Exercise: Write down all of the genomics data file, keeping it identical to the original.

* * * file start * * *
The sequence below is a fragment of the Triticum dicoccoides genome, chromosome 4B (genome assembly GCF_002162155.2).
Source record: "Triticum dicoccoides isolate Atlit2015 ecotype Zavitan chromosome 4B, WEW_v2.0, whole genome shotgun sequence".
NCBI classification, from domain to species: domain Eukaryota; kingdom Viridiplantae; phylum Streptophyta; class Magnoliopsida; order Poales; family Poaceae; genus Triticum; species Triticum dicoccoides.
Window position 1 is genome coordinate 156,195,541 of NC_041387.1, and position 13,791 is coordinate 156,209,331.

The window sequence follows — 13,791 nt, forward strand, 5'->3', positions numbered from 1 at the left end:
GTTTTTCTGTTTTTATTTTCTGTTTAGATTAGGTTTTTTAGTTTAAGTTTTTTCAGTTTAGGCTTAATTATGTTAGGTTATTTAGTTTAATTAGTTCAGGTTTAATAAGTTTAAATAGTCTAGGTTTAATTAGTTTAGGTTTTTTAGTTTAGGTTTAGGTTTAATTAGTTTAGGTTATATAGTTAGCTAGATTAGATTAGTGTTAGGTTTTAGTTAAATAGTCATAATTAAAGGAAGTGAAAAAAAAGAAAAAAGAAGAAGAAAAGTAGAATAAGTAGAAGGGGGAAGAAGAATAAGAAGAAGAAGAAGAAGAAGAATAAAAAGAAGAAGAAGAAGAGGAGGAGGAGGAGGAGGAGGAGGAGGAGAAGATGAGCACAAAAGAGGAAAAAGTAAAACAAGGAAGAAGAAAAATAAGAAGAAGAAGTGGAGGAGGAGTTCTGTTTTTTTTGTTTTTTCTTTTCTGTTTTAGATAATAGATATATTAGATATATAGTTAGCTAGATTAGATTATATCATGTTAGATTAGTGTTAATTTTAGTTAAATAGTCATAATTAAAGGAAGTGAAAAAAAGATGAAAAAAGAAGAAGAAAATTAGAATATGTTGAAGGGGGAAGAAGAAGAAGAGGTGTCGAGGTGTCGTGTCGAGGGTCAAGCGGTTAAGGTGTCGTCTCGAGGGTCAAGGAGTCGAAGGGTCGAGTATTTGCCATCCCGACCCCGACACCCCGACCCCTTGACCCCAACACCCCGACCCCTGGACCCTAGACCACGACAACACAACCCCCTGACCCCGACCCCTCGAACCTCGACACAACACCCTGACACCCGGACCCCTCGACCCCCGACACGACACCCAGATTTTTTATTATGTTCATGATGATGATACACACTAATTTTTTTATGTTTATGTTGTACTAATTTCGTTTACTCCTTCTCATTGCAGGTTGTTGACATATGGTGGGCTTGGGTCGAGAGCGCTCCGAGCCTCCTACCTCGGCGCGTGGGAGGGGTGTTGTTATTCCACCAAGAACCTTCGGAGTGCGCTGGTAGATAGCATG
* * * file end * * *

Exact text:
The sequence below is a fragment of the Triticum dicoccoides genome, chromosome 4B (genome assembly GCF_002162155.2).
Source record: "Triticum dicoccoides isolate Atlit2015 ecotype Zavitan chromosome 4B, WEW_v2.0, whole genome shotgun sequence".
NCBI classification, from domain to species: domain Eukaryota; kingdom Viridiplantae; phylum Streptophyta; class Magnoliopsida; order Poales; family Poaceae; genus Triticum; species Triticum dicoccoides.
Window position 1 is genome coordinate 156,195,541 of NC_041387.1, and position 13,791 is coordinate 156,209,331.

The window sequence follows — 13,791 nt, forward strand, 5'->3', positions numbered from 1 at the left end:
GTTTTTCTGTTTTTATTTTCTGTTTAGATTAGGTTTTTTAGTTTAAGTTTTTTCAGTTTAGGCTTAATTATGTTAGGTTATTTAGTTTAATTAGTTCAGGTTTAATAAGTTTAAATAGTCTAGGTTTAATTAGTTTAGGTTTTTTAGTTTAGGTTTAGGTTTAATTAGTTTAGGTTATATAGTTAGCTAGATTAGATTAGTGTTAGGTTTTAGTTAAATAGTCATAATTAAAGGAAGTGAAAAAAAAGAAAAAAGAAGAAGAAAAGTAGAATAAGTAGAAGGGGGAAGAAGAATAAGAAGAAGAAGAAGAAGAAGAATAAAAAGAAGAAGAAGAAGAGGAGGAGGAGGAGGAGGAGGAGGAGGAGAAGATGAGCACAAAAGAGGAAAAAGTAAAACAAGGAAGAAGAAAAATAAGAAGAAGAAGTGGAGGAGGAGTTCTGTTTTTTTTGTTTTTTCTTTTCTGTTTTAGATAATAGATATATTAGATATATAGTTAGCTAGATTAGATTATATCATGTTAGATTAGTGTTAATTTTAGTTAAATAGTCATAATTAAAGGAAGTGAAAAAAAGATGAAAAAAGAAGAAGAAAATTAGAATATGTTGAAGGGGGAAGAAGAAGAAGAGGTGTCGAGGTGTCGTGTCGAGGGTCAAGCGGTTAAGGTGTCGTCTCGAGGGTCAAGGAGTCGAAGGGTCGAGTATTTGCCATCCCGACCCCGACACCCCGACCCCTTGACCCCAACACCCCGACCCCTGGACCCTAGACCACGACAACACAACCCCCTGACCCCGACCCCTCGAACCTCGACACAACACCCTGACACCCGGACCCCTCGACCCCCGACACGACACCCAGATTTTTTATTATGTTCATGATGATGATACACACTAATTTTTTTATGTTTATGTTGTACTAATTTCGTTTACTCCTTCTCATTGCAGGTTGTTGACATATGGTGGGCTTGGGTCGAGAGCGCTCCGAGCCTCCTACCTCGGCGCGTGGGAGGGGTGTTGTTATTCCACCAAGAACCTTCGGAGTGCGCTGGTAGATAGCATG